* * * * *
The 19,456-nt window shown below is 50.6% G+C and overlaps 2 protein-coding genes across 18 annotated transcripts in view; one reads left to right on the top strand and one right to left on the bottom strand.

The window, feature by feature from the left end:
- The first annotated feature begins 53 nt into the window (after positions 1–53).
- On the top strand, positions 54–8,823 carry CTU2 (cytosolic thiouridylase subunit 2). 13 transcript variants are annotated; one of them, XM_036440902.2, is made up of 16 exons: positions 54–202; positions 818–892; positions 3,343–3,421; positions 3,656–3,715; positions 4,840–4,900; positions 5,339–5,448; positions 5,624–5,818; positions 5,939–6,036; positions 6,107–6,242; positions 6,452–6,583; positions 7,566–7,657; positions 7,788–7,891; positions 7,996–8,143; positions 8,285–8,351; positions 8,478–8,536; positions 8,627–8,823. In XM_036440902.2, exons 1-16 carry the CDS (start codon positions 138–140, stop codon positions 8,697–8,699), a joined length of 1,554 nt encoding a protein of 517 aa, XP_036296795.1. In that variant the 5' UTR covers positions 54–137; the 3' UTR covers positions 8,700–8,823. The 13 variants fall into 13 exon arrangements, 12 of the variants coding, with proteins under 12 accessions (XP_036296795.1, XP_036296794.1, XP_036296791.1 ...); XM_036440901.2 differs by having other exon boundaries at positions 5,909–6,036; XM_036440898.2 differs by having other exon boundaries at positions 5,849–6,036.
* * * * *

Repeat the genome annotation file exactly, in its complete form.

The 19,456-nt window shown below is 50.6% G+C and overlaps 2 protein-coding genes across 18 annotated transcripts in view; one reads left to right on the top strand and one right to left on the bottom strand.

The window, feature by feature from the left end:
- The first annotated feature begins 53 nt into the window (after positions 1–53).
- On the top strand, positions 54–8,823 carry CTU2 (cytosolic thiouridylase subunit 2). 13 transcript variants are annotated; one of them, XM_036440902.2, is made up of 16 exons: positions 54–202; positions 818–892; positions 3,343–3,421; positions 3,656–3,715; positions 4,840–4,900; positions 5,339–5,448; positions 5,624–5,818; positions 5,939–6,036; positions 6,107–6,242; positions 6,452–6,583; positions 7,566–7,657; positions 7,788–7,891; positions 7,996–8,143; positions 8,285–8,351; positions 8,478–8,536; positions 8,627–8,823. In XM_036440902.2, exons 1-16 carry the CDS (start codon positions 138–140, stop codon positions 8,697–8,699), a joined length of 1,554 nt encoding a protein of 517 aa, XP_036296795.1. In that variant the 5' UTR covers positions 54–137; the 3' UTR covers positions 8,700–8,823. The 13 variants fall into 13 exon arrangements, 12 of the variants coding, with proteins under 12 accessions (XP_036296795.1, XP_036296794.1, XP_036296791.1 ...); XM_036440901.2 differs by having other exon boundaries at positions 5,909–6,036; XM_036440898.2 differs by having other exon boundaries at positions 5,849–6,036.